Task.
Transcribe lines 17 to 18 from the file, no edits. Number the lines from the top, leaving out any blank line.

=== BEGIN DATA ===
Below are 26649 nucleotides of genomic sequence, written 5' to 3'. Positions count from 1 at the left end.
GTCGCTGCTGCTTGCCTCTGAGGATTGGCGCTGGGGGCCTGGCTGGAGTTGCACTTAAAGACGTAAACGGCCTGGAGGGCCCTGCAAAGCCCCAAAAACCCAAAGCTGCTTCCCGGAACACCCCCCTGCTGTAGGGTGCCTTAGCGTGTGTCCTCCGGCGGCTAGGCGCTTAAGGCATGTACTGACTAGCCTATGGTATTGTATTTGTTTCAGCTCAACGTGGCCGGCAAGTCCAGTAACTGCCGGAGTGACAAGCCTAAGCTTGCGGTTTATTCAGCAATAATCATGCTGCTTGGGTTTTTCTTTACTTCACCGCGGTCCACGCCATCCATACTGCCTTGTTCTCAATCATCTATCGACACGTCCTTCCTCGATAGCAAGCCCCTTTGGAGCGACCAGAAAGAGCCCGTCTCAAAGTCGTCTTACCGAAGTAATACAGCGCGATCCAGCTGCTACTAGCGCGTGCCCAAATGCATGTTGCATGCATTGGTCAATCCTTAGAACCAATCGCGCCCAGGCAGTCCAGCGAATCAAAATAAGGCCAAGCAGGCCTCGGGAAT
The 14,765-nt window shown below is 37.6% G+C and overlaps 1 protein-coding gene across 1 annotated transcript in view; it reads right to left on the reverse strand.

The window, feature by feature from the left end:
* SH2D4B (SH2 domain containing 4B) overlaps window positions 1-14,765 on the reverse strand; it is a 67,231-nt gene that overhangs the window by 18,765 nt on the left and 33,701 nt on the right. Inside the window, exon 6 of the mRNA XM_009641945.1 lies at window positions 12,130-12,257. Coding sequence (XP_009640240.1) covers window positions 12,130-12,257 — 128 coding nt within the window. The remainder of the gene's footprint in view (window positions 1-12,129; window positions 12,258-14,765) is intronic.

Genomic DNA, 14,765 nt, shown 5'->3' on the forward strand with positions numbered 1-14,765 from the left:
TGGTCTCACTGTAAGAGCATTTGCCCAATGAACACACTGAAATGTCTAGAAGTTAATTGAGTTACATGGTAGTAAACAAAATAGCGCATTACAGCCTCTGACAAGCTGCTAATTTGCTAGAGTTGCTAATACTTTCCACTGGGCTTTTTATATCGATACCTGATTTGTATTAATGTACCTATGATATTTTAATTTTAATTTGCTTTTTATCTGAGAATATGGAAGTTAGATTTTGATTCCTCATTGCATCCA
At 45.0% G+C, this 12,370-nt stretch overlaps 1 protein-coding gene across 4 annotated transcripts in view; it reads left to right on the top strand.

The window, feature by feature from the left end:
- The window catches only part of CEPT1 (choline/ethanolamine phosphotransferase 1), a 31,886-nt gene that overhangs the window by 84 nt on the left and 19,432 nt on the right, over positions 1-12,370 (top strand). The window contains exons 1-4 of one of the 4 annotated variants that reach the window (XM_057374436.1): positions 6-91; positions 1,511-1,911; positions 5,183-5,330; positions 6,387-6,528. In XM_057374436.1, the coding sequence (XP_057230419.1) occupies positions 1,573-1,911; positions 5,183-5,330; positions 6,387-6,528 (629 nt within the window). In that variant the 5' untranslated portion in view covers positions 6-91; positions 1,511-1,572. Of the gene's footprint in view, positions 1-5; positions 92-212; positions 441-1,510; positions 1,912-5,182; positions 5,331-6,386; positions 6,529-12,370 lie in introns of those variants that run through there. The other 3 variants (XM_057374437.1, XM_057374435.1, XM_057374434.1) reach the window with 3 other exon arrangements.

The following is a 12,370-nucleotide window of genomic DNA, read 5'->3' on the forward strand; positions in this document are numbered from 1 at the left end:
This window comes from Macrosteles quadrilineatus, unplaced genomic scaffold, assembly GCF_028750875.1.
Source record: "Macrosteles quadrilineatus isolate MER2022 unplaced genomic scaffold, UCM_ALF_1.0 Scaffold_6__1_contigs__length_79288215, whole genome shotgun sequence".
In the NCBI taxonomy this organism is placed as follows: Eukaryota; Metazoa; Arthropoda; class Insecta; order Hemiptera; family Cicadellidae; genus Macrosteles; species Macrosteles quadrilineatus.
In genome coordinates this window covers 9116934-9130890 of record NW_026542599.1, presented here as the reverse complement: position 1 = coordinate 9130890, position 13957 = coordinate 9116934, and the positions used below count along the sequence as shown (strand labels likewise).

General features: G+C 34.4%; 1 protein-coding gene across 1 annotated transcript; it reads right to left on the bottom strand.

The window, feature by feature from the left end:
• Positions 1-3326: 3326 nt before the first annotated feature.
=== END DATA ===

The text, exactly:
The window, feature by feature from the left end:
• Positions 1-3326: 3326 nt before the first annotated feature.